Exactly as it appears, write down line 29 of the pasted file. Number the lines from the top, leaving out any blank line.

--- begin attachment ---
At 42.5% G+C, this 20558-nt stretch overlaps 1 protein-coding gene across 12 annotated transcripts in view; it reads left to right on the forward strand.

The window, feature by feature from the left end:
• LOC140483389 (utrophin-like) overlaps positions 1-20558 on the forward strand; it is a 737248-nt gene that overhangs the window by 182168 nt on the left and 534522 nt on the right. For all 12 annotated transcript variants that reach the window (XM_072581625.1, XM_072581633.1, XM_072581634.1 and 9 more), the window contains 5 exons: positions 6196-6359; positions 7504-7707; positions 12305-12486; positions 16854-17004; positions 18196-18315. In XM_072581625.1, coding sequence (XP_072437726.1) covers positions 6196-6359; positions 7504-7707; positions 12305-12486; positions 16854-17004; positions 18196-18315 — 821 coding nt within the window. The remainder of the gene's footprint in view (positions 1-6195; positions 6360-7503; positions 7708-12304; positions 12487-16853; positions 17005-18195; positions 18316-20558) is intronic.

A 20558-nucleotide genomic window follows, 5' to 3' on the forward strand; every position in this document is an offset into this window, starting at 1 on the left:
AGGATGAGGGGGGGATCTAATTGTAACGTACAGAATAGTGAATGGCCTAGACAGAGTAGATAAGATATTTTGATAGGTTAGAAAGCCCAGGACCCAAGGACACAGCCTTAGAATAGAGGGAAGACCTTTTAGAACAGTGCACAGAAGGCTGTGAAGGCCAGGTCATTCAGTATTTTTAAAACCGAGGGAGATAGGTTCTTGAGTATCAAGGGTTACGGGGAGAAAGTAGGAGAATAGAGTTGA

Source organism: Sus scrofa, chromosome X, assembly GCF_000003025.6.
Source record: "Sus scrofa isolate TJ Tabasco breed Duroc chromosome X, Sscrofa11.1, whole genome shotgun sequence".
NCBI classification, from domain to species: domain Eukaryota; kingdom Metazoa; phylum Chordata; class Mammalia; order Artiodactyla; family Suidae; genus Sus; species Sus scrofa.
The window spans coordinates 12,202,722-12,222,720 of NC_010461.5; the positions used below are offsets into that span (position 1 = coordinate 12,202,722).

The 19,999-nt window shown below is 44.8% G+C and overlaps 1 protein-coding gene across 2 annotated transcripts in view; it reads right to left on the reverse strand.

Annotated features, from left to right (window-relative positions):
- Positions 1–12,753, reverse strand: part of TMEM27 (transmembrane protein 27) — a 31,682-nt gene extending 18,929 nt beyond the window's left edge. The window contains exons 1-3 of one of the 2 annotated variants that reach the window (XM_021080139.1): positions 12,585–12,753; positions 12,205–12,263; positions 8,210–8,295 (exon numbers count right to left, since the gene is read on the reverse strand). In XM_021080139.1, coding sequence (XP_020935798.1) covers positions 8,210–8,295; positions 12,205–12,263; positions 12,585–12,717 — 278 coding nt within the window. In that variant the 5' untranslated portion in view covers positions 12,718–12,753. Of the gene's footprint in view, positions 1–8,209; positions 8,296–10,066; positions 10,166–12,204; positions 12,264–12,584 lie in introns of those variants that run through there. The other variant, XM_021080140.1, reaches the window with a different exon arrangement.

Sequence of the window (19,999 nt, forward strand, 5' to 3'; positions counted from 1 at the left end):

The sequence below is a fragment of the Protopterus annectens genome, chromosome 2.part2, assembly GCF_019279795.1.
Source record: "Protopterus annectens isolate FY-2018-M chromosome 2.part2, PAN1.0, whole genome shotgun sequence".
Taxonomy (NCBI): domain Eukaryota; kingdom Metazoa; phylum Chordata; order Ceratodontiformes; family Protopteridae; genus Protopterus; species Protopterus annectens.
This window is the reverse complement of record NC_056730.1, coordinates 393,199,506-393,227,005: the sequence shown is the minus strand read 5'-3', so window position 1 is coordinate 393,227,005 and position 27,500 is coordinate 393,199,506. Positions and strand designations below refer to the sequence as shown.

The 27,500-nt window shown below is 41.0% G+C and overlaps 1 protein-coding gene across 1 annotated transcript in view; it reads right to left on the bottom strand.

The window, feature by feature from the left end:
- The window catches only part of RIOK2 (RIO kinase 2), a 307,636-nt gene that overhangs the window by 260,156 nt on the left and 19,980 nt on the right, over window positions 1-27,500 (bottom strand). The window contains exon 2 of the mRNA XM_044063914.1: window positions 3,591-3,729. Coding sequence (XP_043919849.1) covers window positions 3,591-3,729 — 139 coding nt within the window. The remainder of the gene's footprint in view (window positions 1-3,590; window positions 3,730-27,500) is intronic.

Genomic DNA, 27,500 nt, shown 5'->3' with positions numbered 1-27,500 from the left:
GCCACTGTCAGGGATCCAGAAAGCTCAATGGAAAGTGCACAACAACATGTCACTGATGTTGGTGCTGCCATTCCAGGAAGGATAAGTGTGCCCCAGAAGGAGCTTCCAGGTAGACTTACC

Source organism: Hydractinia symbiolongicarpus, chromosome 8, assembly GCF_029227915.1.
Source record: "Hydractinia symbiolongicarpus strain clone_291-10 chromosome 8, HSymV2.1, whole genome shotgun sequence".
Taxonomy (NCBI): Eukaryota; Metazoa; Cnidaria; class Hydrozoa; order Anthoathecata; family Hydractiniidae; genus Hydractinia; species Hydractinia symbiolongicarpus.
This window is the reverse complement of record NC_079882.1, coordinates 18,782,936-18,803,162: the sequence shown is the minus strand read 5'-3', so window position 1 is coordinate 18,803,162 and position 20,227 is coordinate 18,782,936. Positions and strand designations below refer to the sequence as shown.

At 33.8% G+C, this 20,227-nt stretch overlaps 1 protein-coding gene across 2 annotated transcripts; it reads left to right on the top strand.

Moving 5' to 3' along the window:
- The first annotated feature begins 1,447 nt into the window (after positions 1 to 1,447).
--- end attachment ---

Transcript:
- The first annotated feature begins 1,447 nt into the window (after positions 1 to 1,447).